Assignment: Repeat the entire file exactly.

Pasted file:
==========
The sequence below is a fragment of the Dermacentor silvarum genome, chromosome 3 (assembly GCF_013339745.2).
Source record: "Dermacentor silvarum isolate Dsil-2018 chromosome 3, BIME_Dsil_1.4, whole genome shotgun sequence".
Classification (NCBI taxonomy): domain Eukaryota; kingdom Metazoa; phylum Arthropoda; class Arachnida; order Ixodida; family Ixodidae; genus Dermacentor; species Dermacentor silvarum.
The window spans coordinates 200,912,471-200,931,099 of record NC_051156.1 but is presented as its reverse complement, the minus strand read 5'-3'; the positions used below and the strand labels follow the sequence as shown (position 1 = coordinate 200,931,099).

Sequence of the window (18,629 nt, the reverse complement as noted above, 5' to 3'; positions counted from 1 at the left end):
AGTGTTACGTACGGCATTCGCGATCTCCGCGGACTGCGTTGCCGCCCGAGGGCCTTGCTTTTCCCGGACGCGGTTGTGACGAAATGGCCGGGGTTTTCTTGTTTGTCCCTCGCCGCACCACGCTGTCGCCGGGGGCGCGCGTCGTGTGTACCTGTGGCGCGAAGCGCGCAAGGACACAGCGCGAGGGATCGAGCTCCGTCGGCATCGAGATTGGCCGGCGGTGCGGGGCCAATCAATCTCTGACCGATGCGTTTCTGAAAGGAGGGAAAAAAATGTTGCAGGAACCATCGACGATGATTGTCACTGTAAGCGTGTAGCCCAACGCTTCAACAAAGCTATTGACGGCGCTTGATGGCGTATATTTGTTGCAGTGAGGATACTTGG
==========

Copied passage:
The sequence below is a fragment of the Dermacentor silvarum genome, chromosome 3 (assembly GCF_013339745.2).
Source record: "Dermacentor silvarum isolate Dsil-2018 chromosome 3, BIME_Dsil_1.4, whole genome shotgun sequence".
Classification (NCBI taxonomy): domain Eukaryota; kingdom Metazoa; phylum Arthropoda; class Arachnida; order Ixodida; family Ixodidae; genus Dermacentor; species Dermacentor silvarum.
The window spans coordinates 200,912,471-200,931,099 of record NC_051156.1 but is presented as its reverse complement, the minus strand read 5'-3'; the positions used below and the strand labels follow the sequence as shown (position 1 = coordinate 200,931,099).

Sequence of the window (18,629 nt, the reverse complement as noted above, 5' to 3'; positions counted from 1 at the left end):
AGTGTTACGTACGGCATTCGCGATCTCCGCGGACTGCGTTGCCGCCCGAGGGCCTTGCTTTTCCCGGACGCGGTTGTGACGAAATGGCCGGGGTTTTCTTGTTTGTCCCTCGCCGCACCACGCTGTCGCCGGGGGCGCGCGTCGTGTGTACCTGTGGCGCGAAGCGCGCAAGGACACAGCGCGAGGGATCGAGCTCCGTCGGCATCGAGATTGGCCGGCGGTGCGGGGCCAATCAATCTCTGACCGATGCGTTTCTGAAAGGAGGGAAAAAAATGTTGCAGGAACCATCGACGATGATTGTCACTGTAAGCGTGTAGCCCAACGCTTCAACAAAGCTATTGACGGCGCTTGATGGCGTATATTTGTTGCAGTGAGGATACTTGG